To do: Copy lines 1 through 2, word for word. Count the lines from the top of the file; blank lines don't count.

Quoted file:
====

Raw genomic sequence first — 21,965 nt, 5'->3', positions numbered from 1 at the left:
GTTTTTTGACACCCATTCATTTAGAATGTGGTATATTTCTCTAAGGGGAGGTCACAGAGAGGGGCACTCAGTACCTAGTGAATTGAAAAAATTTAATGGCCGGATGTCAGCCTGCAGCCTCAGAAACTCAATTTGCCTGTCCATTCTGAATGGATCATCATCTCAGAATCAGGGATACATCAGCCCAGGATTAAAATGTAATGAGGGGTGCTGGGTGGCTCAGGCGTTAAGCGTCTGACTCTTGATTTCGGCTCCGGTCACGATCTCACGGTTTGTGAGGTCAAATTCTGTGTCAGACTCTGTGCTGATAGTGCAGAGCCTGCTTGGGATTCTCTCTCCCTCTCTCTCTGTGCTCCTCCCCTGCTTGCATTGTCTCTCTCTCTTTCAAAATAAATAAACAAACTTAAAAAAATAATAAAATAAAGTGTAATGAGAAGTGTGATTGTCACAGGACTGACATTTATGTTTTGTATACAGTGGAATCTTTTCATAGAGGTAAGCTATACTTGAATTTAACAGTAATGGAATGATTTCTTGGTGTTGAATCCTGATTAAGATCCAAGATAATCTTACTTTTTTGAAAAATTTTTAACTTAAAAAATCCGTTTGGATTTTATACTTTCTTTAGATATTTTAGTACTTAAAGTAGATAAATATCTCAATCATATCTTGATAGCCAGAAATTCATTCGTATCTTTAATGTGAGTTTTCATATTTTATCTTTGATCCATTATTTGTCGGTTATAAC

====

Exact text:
Raw genomic sequence first — 21,965 nt, 5'->3', positions numbered from 1 at the left:
GTTTTTTGACACCCATTCATTTAGAATGTGGTATATTTCTCTAAGGGGAGGTCACAGAGAGGGGCACTCAGTACCTAGTGAATTGAAAAAATTTAATGGCCGGATGTCAGCCTGCAGCCTCAGAAACTCAATTTGCCTGTCCATTCTGAATGGATCATCATCTCAGAATCAGGGATACATCAGCCCAGGATTAAAATGTAATGAGGGGTGCTGGGTGGCTCAGGCGTTAAGCGTCTGACTCTTGATTTCGGCTCCGGTCACGATCTCACGGTTTGTGAGGTCAAATTCTGTGTCAGACTCTGTGCTGATAGTGCAGAGCCTGCTTGGGATTCTCTCTCCCTCTCTCTCTGTGCTCCTCCCCTGCTTGCATTGTCTCTCTCTCTTTCAAAATAAATAAACAAACTTAAAAAAATAATAAAATAAAGTGTAATGAGAAGTGTGATTGTCACAGGACTGACATTTATGTTTTGTATACAGTGGAATCTTTTCATAGAGGTAAGCTATACTTGAATTTAACAGTAATGGAATGATTTCTTGGTGTTGAATCCTGATTAAGATCCAAGATAATCTTACTTTTTTGAAAAATTTTTAACTTAAAAAATCCGTTTGGATTTTATACTTTCTTTAGATATTTTAGTACTTAAAGTAGATAAATATCTCAATCATATCTTGATAGCCAGAAATTCATTCGTATCTTTAATGTGAGTTTTCATATTTTATCTTTGATCCATTATTTGTCGGTTATAAC